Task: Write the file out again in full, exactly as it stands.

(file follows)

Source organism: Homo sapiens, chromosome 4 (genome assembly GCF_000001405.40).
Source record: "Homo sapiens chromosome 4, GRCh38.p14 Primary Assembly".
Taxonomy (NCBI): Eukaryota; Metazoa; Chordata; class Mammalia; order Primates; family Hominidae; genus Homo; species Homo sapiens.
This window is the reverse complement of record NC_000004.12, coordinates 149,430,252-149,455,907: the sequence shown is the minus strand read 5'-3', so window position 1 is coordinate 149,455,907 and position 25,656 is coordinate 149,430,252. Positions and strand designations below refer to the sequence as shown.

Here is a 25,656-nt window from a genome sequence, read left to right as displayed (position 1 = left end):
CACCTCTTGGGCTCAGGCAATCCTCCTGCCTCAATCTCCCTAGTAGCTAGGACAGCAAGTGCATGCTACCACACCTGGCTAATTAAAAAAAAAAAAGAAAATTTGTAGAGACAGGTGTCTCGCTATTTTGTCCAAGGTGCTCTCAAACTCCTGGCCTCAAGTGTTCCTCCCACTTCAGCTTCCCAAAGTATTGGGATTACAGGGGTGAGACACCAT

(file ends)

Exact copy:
Source organism: Homo sapiens, chromosome 4 (genome assembly GCF_000001405.40).
Source record: "Homo sapiens chromosome 4, GRCh38.p14 Primary Assembly".
Taxonomy (NCBI): Eukaryota; Metazoa; Chordata; class Mammalia; order Primates; family Hominidae; genus Homo; species Homo sapiens.
This window is the reverse complement of record NC_000004.12, coordinates 149,430,252-149,455,907: the sequence shown is the minus strand read 5'-3', so window position 1 is coordinate 149,455,907 and position 25,656 is coordinate 149,430,252. Positions and strand designations below refer to the sequence as shown.

Here is a 25,656-nt window from a genome sequence, read left to right as displayed (position 1 = left end):
CACCTCTTGGGCTCAGGCAATCCTCCTGCCTCAATCTCCCTAGTAGCTAGGACAGCAAGTGCATGCTACCACACCTGGCTAATTAAAAAAAAAAAAGAAAATTTGTAGAGACAGGTGTCTCGCTATTTTGTCCAAGGTGCTCTCAAACTCCTGGCCTCAAGTGTTCCTCCCACTTCAGCTTCCCAAAGTATTGGGATTACAGGGGTGAGACACCAT